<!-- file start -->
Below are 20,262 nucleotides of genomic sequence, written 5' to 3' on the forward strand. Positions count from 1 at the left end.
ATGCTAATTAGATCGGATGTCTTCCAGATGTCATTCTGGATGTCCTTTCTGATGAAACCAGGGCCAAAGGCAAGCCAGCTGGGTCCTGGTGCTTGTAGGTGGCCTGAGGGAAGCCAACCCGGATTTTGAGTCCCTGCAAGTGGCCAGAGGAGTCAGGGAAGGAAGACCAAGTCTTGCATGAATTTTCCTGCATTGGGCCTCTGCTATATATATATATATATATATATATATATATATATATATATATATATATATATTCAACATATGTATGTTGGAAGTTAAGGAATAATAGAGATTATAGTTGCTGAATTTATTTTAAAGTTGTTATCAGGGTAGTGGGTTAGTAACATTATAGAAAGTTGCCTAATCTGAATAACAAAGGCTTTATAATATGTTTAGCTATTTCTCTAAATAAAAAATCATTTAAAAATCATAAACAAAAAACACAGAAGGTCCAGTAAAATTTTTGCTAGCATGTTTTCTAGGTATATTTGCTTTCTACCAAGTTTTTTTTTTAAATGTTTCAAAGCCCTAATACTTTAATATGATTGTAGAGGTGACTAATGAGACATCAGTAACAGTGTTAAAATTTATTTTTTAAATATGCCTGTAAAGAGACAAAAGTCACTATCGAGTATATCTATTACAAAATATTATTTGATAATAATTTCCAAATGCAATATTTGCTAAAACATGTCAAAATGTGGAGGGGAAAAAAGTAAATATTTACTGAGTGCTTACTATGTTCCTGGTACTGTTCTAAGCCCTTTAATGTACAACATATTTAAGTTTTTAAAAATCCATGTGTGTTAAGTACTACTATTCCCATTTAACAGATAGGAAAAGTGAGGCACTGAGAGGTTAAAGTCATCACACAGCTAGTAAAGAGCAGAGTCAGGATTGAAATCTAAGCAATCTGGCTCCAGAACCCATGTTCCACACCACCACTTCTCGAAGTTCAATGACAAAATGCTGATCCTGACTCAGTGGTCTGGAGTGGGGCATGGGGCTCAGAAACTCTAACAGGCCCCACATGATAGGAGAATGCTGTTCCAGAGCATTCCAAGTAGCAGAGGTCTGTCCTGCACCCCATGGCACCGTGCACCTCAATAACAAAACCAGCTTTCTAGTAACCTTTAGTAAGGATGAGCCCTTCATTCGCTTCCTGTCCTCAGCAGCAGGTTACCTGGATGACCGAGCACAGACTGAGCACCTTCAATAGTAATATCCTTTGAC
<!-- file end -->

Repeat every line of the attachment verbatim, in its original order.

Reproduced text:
Below are 20,262 nucleotides of genomic sequence, written 5' to 3' on the forward strand. Positions count from 1 at the left end.
ATGCTAATTAGATCGGATGTCTTCCAGATGTCATTCTGGATGTCCTTTCTGATGAAACCAGGGCCAAAGGCAAGCCAGCTGGGTCCTGGTGCTTGTAGGTGGCCTGAGGGAAGCCAACCCGGATTTTGAGTCCCTGCAAGTGGCCAGAGGAGTCAGGGAAGGAAGACCAAGTCTTGCATGAATTTTCCTGCATTGGGCCTCTGCTATATATATATATATATATATATATATATATATATATATATATATATATATATTCAACATATGTATGTTGGAAGTTAAGGAATAATAGAGATTATAGTTGCTGAATTTATTTTAAAGTTGTTATCAGGGTAGTGGGTTAGTAACATTATAGAAAGTTGCCTAATCTGAATAACAAAGGCTTTATAATATGTTTAGCTATTTCTCTAAATAAAAAATCATTTAAAAATCATAAACAAAAAACACAGAAGGTCCAGTAAAATTTTTGCTAGCATGTTTTCTAGGTATATTTGCTTTCTACCAAGTTTTTTTTTTAAATGTTTCAAAGCCCTAATACTTTAATATGATTGTAGAGGTGACTAATGAGACATCAGTAACAGTGTTAAAATTTATTTTTTAAATATGCCTGTAAAGAGACAAAAGTCACTATCGAGTATATCTATTACAAAATATTATTTGATAATAATTTCCAAATGCAATATTTGCTAAAACATGTCAAAATGTGGAGGGGAAAAAAGTAAATATTTACTGAGTGCTTACTATGTTCCTGGTACTGTTCTAAGCCCTTTAATGTACAACATATTTAAGTTTTTAAAAATCCATGTGTGTTAAGTACTACTATTCCCATTTAACAGATAGGAAAAGTGAGGCACTGAGAGGTTAAAGTCATCACACAGCTAGTAAAGAGCAGAGTCAGGATTGAAATCTAAGCAATCTGGCTCCAGAACCCATGTTCCACACCACCACTTCTCGAAGTTCAATGACAAAATGCTGATCCTGACTCAGTGGTCTGGAGTGGGGCATGGGGCTCAGAAACTCTAACAGGCCCCACATGATAGGAGAATGCTGTTCCAGAGCATTCCAAGTAGCAGAGGTCTGTCCTGCACCCCATGGCACCGTGCACCTCAATAACAAAACCAGCTTTCTAGTAACCTTTAGTAAGGATGAGCCCTTCATTCGCTTCCTGTCCTCAGCAGCAGGTTACCTGGATGACCGAGCACAGACTGAGCACCTTCAATAGTAATATCCTTTGAC